Wedding songs

A Mother’s Legacy and Love Lives On in Her Four Daughters – Pancreatic Cancer Action Network

Sisters Kara, Marcie, Missy and Debbie (lr) at PanCAN PurpleStride Washington, DC to honor their mother, the late Winnie Freeman.

Editor’s note: Today we honor all the mothers and mother figures in our lives! Here, the story of an incredible mom and the daughters who carry on her legacy.

“Your mother was an angel on Earth,” they said.

“She was one of a kind.”

“Larger than life.”

“She gave me the coat she had on her back one winter day when I was cold.”

Married

Mary “Winnie” Freeman

At Mary Winifred “Winnie” Harris Freeman’s wake and funeral in November 2012, more than 1,000 people who loved and admired her gathered to say goodbye. And to tell the family how much better she has made their lives.

Her four daughters, her son and her husband remember meeting people they didn’t know – people they didn’t know that Winnie knew.

The service was at Holy Comforter-St. Cyprian Roman Catholic Church in Washington, DC, near the United States Capitol, and a family acquaintance later told them they had seen so many parked cars that they thought a dignitary had died.

The mother who worked for the USDA as an Equal Employment Opportunity Specialist was, in her career and in her personal life, all about helping others.

She always gave back. Help the homeless. Volunteer with the suicide prevention hotline. Visiting women’s shelters. She taught her children to do the same. Among her daughters’ favorite memories growing up are regular visits to the Oblate Sisters of Providence, the nation’s oldest order of African-American Catholic nuns.

Come Super Bowl time, she would bring the party to them.

“As of today, we’re having a Super Bowl party at the nuns!” said her daughter Marcie Freeman.

The Freeman family of Washington, DC, in an undated group photo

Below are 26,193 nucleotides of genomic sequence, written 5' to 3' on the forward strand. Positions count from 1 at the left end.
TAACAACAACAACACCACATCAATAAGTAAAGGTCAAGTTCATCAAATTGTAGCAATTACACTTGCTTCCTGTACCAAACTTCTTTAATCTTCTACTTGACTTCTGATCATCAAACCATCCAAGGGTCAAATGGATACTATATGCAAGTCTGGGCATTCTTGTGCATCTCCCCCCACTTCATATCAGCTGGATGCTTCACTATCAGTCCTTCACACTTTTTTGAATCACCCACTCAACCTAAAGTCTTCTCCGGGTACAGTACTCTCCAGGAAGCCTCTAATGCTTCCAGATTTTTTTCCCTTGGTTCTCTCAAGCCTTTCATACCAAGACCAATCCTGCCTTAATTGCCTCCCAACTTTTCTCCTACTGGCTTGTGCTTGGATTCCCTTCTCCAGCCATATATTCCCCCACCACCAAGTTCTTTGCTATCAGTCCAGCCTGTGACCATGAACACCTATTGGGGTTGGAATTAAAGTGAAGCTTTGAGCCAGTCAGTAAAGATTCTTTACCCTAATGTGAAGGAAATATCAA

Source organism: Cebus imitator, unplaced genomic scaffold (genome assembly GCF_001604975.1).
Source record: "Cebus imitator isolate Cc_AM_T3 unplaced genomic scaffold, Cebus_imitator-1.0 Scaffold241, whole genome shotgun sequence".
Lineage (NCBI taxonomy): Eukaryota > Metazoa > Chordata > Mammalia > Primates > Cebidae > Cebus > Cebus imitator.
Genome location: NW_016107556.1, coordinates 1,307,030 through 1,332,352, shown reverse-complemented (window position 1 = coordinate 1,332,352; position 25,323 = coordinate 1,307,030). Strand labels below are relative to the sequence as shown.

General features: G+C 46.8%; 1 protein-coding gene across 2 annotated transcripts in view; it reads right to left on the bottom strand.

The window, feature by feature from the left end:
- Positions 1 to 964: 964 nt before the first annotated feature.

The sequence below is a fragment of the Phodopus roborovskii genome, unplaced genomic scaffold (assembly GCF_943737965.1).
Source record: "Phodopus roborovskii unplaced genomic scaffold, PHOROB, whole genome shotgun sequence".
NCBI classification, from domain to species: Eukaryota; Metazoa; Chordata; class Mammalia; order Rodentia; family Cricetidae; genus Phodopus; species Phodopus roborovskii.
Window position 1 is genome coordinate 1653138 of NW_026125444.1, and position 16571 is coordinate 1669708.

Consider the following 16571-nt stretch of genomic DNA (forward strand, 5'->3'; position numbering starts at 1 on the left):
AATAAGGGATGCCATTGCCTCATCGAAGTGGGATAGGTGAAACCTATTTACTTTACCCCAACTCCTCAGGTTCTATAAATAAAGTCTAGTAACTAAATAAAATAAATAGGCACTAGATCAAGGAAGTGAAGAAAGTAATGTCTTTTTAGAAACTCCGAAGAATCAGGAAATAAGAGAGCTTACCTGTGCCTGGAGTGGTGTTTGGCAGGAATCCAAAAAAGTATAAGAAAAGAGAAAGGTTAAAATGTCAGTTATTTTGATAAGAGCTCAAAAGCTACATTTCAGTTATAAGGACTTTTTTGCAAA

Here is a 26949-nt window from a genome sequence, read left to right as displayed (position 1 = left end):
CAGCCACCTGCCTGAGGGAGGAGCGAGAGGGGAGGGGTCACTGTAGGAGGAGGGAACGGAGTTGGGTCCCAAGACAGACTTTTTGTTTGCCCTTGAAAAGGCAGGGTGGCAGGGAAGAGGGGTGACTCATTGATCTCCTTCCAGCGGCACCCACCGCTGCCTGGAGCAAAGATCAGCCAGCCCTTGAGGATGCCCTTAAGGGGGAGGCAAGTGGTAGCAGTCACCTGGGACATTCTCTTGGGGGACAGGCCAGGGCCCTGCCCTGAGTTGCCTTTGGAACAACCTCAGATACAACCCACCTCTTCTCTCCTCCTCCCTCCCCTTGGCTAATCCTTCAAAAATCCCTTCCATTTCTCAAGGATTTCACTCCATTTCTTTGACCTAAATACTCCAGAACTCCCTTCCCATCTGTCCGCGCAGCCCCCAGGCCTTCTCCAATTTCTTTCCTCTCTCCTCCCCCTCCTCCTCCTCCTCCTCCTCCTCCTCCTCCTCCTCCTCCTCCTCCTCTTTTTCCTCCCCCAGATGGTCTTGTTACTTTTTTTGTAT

The Freeman Family

Marcie, along with sisters Kara Freeman, Debbie Freeman and Missy Freeman Booze, all have Winnie’s generous spirit.

And over the past decade, they have championed the cause of pancreatic cancer, donated, raised funds, raised awareness and participated in PanCAN PurpleStride Washington, DC, with Team Winnie Walkerswhich they launched in 2013.

“If she was alive, she would do this”

The sisters are full of fun stories and wonderful memories of their mom and her big heart.

Take the time that Marcie has won a big sum at Bingo. She shared her winnings with her parents and siblings, but later learned that her mother had given her amount to someone else. “It was her,” Marcie said, “always wanting to bless someone or make someone else happy.”

Winnie was also known for her sense of humor AND her dancing. Marcie took her mother with her to a wedding once. “She was my plus-one,” she said. “I left her alone for a few minutes to go to the ladies room, and when I came back she had all the wedding guests on a ‘Soul Train Line’.”

She loved to entertain.

“As long as you have a can of Cheez Whiz, it’s party time!” Winnie was known to say.

She organized tea parties. Halloween parties. Mardi Gras evenings. She was particularly good at entertaining children.

When people mentioned to Winnie that she would make a great clown, she was in for it.

Inasmuch as

“Winnie the Clown”

“After she retired, she went to Clown College, and from there she was known as ‘Winnie the Clown of Clown Town,'” Kara said.

Missy recalled helping Winnie with makeup at an event, where she “clowned” in her costume.

“I looked up from the painting and realized mum wasn’t with me. I spotted her in front of the crowd – in her clown costume, dancing.

Winnie was the life of the party, never sidelined… Debbie remembers seeing Winnie on CNN once – from Debbie’s office at the US Embassy in Venezuela. Her mother was in the famous Cherry Blossom Festival Parade in Washington, DC, with her troupe of clowns, waving to the crowds and enjoying the spotlight.

Never sidelined…until August 2012, a month after her 50th wedding anniversary. The family was at a crab feast, and even though Winnie was dancing and having fun, Marcie remembers her saying, “Don’t make me laugh too much, my stomach hurts.”

She lived 68 days after a stage 4 diagnosis and died on November 4, 2012. She was 71 years old. Winnie’s brother had also died of pancreatic cancer several years earlier.